A strategic use of smells could improve our learning capacities


December 11, 2023

According to a recent study, the use of odours while learning and sleeping could improve our learning capacities, and even boost exam performances. The experiment’s conclusion is that if we learn things while smelling a particular scent, and then sleep next to the scent, it will be much easier for us to remember the things that we learnt. Dr. Jürgen Kornmeier, the lead author of the study, commented, “We showed that the supportive effect of fragrances works very reliably in everyday life and can be used in a targeted way.”


The challenge of consolidation

Every day, we get an incredible amount of information through all of our senses. But all this information has to be sorted and reorganised together by our brains in order to make sense. Some of the sensory information will go to our short-term or long-term memory, and some of it won’t even make the cut.

In order to learn something new, we need to convert the information from the short-term memory to the long-term memory, which is called consolidation. And for many scientists, an important goal is to know how to improve consolidation. To this day, studies have shown that consolidation during sleep was essential and that odours could also play a big part in it.

Linking smells and memories

Olfaction is one of the oldest of our senses, as it is closely related to the part of our brains dealing with emotion and memory. That’s why a smell can sometimes bring very vivid memories and transport us in time.

The link between olfaction and memory could therefore be useful to improve our learning abilities. Indeed, in a study from 2017, scientists have compared three different groups of participants, those who were exposed to a particular smell during slow wave sleep, during rapid eye movement (REM) sleep, and those who were not exposed to the smell at all. The first group performed best during memory tests being exposed to the same smell, while the last group performed worst.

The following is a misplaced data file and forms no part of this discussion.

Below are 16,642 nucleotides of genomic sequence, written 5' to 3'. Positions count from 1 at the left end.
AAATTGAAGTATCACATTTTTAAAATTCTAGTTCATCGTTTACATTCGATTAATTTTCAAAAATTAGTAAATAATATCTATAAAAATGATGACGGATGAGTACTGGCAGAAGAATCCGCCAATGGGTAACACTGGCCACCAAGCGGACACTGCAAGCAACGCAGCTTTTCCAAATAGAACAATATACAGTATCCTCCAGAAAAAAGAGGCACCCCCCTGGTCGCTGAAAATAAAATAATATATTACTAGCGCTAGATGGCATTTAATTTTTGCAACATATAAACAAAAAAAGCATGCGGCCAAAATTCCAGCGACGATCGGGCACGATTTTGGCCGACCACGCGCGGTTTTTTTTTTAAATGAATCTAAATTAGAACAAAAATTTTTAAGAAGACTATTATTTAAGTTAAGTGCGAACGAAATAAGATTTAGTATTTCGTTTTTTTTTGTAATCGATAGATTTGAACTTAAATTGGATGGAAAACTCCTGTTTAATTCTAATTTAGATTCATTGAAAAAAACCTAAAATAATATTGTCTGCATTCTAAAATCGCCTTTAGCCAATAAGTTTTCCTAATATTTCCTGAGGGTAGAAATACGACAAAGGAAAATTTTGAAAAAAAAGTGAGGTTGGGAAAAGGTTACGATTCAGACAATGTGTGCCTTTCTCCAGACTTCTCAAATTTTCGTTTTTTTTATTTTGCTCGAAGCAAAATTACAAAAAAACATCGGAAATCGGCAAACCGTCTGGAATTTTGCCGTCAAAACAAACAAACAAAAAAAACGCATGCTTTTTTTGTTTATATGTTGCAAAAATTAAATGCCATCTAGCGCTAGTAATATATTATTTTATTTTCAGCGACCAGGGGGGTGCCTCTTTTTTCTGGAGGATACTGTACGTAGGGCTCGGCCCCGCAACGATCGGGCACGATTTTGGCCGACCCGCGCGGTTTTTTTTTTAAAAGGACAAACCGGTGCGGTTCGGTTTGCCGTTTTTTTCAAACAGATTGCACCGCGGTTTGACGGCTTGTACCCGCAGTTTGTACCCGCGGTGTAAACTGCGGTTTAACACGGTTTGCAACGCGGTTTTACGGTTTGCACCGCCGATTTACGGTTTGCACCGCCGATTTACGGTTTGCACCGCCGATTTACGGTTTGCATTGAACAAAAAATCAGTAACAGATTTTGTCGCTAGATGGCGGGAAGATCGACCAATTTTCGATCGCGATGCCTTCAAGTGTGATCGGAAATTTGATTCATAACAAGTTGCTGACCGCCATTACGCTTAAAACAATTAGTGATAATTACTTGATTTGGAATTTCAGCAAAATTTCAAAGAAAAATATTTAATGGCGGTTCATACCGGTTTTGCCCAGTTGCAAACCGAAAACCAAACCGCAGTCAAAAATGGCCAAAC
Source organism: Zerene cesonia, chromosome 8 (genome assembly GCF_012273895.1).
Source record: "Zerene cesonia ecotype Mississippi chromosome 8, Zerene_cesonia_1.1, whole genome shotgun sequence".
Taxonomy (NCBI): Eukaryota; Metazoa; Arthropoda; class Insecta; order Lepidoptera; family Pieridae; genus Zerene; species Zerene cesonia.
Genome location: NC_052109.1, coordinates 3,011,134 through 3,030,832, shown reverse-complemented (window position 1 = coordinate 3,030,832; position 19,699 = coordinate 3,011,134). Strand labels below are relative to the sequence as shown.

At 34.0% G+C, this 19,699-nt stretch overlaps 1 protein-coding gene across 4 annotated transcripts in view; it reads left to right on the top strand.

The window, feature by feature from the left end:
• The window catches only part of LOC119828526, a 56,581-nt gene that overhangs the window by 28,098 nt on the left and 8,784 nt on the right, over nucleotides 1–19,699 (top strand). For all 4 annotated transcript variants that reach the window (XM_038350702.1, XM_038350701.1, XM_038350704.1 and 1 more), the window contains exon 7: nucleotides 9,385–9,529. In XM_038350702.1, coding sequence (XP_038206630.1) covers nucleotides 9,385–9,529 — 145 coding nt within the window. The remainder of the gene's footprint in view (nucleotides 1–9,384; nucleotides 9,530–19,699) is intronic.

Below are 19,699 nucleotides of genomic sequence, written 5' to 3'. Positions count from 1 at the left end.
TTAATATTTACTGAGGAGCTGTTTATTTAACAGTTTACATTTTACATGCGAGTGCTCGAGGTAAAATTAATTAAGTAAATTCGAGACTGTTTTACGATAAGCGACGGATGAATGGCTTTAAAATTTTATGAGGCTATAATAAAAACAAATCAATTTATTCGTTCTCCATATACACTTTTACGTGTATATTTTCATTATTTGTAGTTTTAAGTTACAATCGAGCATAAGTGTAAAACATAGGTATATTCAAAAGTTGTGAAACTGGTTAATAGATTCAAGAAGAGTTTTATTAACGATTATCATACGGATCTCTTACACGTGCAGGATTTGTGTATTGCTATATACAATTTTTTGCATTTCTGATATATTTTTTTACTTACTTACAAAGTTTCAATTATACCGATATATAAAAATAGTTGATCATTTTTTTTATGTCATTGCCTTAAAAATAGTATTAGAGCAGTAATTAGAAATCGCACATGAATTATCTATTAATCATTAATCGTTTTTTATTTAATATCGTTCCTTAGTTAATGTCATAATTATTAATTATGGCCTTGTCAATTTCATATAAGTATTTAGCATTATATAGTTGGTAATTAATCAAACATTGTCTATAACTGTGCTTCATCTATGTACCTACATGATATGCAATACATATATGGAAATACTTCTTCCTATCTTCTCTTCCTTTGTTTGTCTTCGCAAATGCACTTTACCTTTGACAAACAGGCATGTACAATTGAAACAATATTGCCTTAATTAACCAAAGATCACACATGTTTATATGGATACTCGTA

The importance of smell during sleep

In another study, scientists asked 54 students to have rose scented sticks next to them while learning English, and then divided them into four groups for an exam. The first group hadn’t been exposed to any smell, the second group had been exposed while learning and during the test, the third group had been exposed while learning and every night before but not during the test, and the last group had been exposed while learning, every night before and during the test.

The two last groups of students performed a lot better during the exam than the two first groups, which led scientists to draw the conclusion that the real pivotal factor was to be exposed to the smell during sleep. According to the scientists, the students’ learning success increased by 30% when incense sticks were used during both the learning and sleeping phases.

In conclusion, the study shows that smells can be used to boost memory and that it doesn’t need to be specifically during slow wave sleep, which, according to Dr. Kornmeier, “makes the findings suitable for everyday use.”

These findings being in the end relatively limited, as they were tested on a small group of people, we can expect more research to follow soon.